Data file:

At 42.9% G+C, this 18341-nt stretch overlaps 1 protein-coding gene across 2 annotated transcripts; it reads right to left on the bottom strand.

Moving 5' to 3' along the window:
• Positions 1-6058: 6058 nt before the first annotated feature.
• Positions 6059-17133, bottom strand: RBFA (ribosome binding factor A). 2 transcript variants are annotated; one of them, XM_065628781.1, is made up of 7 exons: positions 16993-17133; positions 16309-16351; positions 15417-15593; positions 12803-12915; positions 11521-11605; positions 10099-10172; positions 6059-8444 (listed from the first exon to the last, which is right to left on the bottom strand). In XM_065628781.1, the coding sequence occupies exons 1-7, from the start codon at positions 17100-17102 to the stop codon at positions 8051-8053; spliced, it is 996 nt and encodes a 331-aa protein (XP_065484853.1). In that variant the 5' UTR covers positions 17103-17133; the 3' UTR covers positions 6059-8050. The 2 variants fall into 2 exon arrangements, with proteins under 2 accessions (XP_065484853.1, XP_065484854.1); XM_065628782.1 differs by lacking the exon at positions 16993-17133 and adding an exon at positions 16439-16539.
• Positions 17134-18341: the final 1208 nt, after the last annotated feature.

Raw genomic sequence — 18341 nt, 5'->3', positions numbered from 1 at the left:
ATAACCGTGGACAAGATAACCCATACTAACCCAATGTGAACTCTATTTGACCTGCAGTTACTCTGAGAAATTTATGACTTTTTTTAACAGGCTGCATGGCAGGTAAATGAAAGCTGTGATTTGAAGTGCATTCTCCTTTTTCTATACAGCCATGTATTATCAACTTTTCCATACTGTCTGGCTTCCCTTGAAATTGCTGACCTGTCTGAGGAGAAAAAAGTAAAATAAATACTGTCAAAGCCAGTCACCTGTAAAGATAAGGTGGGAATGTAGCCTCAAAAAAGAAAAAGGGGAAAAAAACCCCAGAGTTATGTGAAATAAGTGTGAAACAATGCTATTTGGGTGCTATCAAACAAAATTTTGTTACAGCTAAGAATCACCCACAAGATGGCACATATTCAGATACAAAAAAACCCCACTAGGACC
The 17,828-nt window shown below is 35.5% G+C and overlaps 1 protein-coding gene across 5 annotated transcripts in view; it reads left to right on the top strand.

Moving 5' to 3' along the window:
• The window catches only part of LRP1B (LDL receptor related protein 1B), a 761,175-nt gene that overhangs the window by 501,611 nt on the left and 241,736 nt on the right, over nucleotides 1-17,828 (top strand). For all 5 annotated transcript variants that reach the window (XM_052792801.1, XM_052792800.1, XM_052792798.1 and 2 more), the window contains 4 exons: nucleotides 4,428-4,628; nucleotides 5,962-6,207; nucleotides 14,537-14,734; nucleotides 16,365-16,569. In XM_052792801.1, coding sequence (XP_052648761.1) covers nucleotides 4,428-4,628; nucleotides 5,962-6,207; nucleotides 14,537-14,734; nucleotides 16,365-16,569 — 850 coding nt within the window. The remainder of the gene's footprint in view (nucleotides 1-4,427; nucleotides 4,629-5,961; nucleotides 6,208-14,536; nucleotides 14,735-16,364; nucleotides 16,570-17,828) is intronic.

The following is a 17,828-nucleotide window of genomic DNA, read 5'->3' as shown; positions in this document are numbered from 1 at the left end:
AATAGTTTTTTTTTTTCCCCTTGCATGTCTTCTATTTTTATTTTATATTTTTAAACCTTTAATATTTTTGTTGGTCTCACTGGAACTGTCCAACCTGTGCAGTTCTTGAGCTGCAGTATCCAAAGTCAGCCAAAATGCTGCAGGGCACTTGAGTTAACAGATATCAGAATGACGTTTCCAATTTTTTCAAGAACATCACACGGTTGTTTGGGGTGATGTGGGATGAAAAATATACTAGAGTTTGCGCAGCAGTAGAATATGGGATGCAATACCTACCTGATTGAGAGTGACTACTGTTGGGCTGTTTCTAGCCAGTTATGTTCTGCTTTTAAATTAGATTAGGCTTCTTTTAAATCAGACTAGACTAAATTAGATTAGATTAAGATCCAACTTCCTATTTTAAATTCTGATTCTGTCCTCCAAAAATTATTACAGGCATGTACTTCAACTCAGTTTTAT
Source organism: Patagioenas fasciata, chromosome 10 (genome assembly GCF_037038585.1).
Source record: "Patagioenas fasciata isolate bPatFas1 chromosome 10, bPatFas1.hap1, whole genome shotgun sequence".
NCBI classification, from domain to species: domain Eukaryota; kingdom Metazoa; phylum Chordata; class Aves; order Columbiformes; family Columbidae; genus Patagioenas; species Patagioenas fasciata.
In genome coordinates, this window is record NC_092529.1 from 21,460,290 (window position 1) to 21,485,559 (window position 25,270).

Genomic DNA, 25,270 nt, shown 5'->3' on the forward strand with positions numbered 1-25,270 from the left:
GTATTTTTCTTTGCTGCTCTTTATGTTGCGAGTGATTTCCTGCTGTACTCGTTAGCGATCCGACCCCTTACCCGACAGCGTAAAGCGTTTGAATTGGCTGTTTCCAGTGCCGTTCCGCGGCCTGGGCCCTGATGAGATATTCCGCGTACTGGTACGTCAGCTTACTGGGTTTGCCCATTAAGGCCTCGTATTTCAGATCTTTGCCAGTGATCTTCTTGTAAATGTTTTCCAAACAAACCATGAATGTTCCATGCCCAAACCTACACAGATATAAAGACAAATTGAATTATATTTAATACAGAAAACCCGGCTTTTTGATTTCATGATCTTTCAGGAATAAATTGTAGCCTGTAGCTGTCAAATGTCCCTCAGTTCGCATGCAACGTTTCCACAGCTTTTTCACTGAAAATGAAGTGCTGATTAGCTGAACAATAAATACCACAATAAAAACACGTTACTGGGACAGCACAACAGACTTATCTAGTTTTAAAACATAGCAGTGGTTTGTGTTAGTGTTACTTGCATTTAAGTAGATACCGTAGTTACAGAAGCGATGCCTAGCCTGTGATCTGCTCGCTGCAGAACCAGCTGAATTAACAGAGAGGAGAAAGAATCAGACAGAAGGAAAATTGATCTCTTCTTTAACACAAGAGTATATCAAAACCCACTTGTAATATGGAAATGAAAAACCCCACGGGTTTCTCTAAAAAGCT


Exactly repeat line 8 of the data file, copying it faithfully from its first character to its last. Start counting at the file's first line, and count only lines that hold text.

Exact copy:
The 17,828-nt window shown below is 35.5% G+C and overlaps 1 protein-coding gene across 5 annotated transcripts in view; it reads left to right on the top strand.